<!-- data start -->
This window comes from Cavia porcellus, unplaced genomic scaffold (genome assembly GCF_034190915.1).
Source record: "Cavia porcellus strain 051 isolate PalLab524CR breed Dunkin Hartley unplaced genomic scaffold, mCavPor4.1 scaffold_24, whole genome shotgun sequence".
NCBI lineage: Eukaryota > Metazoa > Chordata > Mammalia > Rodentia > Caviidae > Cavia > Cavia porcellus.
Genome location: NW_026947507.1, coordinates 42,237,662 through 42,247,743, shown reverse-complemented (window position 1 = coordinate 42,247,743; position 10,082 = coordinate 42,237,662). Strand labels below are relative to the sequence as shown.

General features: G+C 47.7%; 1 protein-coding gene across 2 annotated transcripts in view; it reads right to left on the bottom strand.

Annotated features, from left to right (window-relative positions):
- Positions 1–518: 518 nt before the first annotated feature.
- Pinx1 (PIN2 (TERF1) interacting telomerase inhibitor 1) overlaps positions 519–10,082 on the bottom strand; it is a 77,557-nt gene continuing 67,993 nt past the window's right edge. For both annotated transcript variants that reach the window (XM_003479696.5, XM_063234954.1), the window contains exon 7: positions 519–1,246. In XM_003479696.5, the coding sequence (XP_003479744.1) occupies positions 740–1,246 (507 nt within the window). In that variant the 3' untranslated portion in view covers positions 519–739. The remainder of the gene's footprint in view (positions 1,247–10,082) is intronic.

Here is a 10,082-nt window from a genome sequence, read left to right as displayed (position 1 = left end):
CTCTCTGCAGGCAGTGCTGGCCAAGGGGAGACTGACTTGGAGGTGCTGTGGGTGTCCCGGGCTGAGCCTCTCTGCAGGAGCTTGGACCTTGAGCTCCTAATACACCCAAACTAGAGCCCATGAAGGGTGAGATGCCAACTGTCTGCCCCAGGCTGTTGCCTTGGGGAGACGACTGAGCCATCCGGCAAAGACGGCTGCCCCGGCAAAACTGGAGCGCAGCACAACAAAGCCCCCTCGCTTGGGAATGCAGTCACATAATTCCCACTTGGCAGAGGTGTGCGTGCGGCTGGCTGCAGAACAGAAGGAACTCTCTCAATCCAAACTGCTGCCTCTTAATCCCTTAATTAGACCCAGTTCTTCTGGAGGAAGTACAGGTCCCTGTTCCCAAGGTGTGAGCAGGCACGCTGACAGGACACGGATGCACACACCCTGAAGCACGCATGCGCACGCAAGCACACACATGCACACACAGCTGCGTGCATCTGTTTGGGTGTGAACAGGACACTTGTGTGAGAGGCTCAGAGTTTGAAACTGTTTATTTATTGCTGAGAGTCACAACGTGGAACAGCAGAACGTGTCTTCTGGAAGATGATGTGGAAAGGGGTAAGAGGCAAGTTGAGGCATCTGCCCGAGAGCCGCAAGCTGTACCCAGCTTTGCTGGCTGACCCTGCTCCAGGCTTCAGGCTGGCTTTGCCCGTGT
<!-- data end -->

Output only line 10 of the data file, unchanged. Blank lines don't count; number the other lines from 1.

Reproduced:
CTCTCTGCAGGCAGTGCTGGCCAAGGGGAGACTGACTTGGAGGTGCTGTGGGTGTCCCGGGCTGAGCCTCTCTGCAGGAGCTTGGACCTTGAGCTCCTAATACACCCAAACTAGAGCCCATGAAGGGTGAGATGCCAACTGTCTGCCCCAGGCTGTTGCCTTGGGGAGACGACTGAGCCATCCGGCAAAGACGGCTGCCCCGGCAAAACTGGAGCGCAGCACAACAAAGCCCCCTCGCTTGGGAATGCAGTCACATAATTCCCACTTGGCAGAGGTGTGCGTGCGGCTGGCTGCAGAACAGAAGGAACTCTCTCAATCCAAACTGCTGCCTCTTAATCCCTTAATTAGACCCAGTTCTTCTGGAGGAAGTACAGGTCCCTGTTCCCAAGGTGTGAGCAGGCACGCTGACAGGACACGGATGCACACACCCTGAAGCACGCATGCGCACGCAAGCACACACATGCACACACAGCTGCGTGCATCTGTTTGGGTGTGAACAGGACACTTGTGTGAGAGGCTCAGAGTTTGAAACTGTTTATTTATTGCTGAGAGTCACAACGTGGAACAGCAGAACGTGTCTTCTGGAAGATGATGTGGAAAGGGGTAAGAGGCAAGTTGAGGCATCTGCCCGAGAGCCGCAAGCTGTACCCAGCTTTGCTGGCTGACCCTGCTCCAGGCTTCAGGCTGGCTTTGCCCGTGT